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Celebrating Girl Day 2022 with Becca Deeken, Staff Engineer at Manhard Dallas

To celebrate Girl Day during Engineering Week 2022, we are spotlighting one of our talented female engineers, Becca Deeken. Becca started at Manhard in October 2020 after graduating from Oklahoma State in the spring of that year.

We sat down with Becca to learn more about her path to becoming a civil engineer and what she is doing to inspire the next generation:

What was your first experience with engineering?

For as long as I can remember, I was intrigued by how things worked and figuring out the logical answer to almost anything, even if there wasn’t one. As a kid, I loved to watch shows about how things were made and was obsessed with any kind of puzzle.

I was always drawn to math and science courses and was lucky to have several teachers in middle and high school that pushed and encouraged me in those areas. I remember becoming aware of engineering and the broad range of careers that it could lead to my junior year of high school from my pre-calc teacher. Each week she would highlight a different type of stem related career to expose us to all sorts of different jobs as we were applying for college.

Why did you decide to pursue civil engineering?

Like a lot of high school students, I had no idea what career I wanted to pursue. I grew up in a family of educators, so as a kid I just assumed that was the only kind of job you could have. Going into college, I started out as a general engineering student and had no idea if that would even stick by the time I was done with school.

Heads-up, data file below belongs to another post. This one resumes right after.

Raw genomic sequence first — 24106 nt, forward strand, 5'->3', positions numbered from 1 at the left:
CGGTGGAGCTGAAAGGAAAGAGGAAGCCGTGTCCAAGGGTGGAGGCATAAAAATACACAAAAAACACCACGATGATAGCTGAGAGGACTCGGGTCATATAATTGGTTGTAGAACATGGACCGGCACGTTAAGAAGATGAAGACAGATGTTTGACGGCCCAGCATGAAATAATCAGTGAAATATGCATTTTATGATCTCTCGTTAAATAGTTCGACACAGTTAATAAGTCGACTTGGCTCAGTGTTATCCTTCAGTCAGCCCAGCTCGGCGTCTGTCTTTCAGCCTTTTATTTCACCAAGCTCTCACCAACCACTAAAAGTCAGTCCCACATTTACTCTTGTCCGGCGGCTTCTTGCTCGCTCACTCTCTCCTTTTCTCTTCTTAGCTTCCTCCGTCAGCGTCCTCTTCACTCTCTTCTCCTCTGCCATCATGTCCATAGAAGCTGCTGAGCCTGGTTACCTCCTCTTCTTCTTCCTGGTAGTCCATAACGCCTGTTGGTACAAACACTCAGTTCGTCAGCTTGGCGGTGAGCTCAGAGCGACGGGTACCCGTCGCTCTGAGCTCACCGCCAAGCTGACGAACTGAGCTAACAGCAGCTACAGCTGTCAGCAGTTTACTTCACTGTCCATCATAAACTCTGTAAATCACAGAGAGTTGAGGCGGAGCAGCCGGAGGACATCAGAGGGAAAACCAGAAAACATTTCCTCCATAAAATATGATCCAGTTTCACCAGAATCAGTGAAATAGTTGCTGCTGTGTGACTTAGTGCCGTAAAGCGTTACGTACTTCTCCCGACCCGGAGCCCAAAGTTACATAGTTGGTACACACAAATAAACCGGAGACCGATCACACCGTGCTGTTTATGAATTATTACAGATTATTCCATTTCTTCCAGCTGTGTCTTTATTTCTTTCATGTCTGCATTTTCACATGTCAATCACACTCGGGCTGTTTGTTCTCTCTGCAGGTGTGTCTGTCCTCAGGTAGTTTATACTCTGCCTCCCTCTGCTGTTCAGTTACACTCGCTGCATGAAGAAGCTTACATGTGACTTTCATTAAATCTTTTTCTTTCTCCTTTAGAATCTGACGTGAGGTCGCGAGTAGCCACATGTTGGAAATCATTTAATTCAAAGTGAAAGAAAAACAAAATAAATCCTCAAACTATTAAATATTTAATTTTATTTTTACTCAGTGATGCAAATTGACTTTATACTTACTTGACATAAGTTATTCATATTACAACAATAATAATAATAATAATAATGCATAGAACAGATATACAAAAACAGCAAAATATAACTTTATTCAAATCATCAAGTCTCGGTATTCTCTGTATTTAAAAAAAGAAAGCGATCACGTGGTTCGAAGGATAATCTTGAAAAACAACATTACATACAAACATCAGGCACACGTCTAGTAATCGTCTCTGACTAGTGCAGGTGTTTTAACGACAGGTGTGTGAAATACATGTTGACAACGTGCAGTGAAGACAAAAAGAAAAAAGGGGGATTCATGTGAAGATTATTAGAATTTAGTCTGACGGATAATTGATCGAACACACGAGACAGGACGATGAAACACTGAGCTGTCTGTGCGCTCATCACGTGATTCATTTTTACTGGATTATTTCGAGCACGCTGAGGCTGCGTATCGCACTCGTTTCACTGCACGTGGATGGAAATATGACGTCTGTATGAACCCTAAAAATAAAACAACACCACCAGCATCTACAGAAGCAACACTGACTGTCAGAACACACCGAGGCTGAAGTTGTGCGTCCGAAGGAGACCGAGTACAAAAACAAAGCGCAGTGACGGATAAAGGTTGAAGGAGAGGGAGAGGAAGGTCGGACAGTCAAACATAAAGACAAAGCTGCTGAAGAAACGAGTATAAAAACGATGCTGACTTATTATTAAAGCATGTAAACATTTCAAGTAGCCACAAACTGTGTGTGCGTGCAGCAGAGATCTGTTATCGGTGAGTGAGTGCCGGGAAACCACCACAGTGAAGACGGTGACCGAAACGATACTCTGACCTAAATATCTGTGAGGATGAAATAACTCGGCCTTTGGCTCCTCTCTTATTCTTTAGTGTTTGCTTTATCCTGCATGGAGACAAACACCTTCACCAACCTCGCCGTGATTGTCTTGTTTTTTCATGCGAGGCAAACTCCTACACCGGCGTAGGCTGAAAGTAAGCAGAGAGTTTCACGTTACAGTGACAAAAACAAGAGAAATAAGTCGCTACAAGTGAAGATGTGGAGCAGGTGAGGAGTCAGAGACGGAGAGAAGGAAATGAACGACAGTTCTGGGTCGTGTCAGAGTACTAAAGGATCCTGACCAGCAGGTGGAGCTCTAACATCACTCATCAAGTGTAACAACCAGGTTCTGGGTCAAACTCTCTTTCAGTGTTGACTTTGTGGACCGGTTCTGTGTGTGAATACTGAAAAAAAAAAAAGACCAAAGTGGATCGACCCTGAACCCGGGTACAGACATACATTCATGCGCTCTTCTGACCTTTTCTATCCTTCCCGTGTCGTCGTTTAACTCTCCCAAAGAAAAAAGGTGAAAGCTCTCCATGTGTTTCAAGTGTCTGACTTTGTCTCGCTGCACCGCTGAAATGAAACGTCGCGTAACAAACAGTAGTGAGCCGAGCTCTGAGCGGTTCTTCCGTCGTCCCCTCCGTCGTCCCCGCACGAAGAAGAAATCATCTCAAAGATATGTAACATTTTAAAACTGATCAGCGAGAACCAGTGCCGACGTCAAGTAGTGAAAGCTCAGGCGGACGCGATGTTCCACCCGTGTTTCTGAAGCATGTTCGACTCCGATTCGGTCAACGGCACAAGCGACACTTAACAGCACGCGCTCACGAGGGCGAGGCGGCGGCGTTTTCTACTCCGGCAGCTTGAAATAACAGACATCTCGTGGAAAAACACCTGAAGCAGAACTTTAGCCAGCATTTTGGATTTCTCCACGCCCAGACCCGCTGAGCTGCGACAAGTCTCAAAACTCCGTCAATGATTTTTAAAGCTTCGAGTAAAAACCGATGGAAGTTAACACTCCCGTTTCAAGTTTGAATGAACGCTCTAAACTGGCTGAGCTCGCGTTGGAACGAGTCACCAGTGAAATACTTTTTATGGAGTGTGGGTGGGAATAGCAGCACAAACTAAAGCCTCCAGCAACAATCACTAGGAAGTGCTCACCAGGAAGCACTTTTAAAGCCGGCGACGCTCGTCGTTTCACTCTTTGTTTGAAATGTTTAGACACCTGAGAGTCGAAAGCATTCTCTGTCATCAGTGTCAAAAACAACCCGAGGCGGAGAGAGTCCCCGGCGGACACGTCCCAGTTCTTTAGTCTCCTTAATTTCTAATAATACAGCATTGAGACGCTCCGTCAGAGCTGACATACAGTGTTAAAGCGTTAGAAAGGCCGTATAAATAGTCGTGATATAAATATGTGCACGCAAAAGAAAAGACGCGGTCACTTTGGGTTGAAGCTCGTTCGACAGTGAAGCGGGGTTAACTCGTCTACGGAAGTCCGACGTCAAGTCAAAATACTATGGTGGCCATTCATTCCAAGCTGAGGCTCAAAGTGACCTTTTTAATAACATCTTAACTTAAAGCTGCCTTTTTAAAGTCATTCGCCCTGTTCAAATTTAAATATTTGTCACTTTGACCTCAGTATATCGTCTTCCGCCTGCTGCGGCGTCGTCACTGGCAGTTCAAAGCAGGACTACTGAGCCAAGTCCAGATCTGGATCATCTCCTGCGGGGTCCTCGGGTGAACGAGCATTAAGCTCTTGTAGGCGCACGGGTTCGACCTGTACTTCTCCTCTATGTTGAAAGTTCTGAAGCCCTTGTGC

I decided on civil engineering because I liked the idea of being able to tangibly see the results of the work in everyday life and using technical skills to make a difference for people without them even realizing it. I got an internship my junior year and was still unsure of what kind of career I wanted at that point. The job was in land development, and I found that I really enjoyed the variety and fast pace of the industry. After that summer, I decided to pursue land development full time after graduation.

What are you doing or planning to do to inspire, encourage or teach the next generation of female engineers?

Throughout college, I mentored younger students and would help to encourage them throughout their college career. As I mentioned, many of my family members are in education, so speaking with them and encouraging them to share with their students’ different careers, like my teachers did with me, so that kids are exposed to all sorts of jobs. By sharing what I do and educating people around me, they can pass that along to the kids that they speak to everyday. A big vision for my career is to teach and eventually mentor younger women as I progress and learn in this career.

What advice would you give incoming engineers?

One of the most important things that I learned in college was to explore anything that piques your interest. Whether it’s a hobby, a show, a friendship, or a career, stepping into new things will help you figure out what you do and don’t want to be a part of your life. Part of that process for me, was reaching out to many people in every kind of job to understand what they did, what they liked, and what every day looked like for them. I would encourage any young. I would tell young engineers that it is important to ask a lot of questions as you are working on things. It is easy to get stuck on small things and it is likely someone around you has a quick fix or a way of explaining a concept that will help you to understand it. Also, even though the nature of the job is in the small details, it’s important to understand the big picture of a project so that all those small things can come together in the end.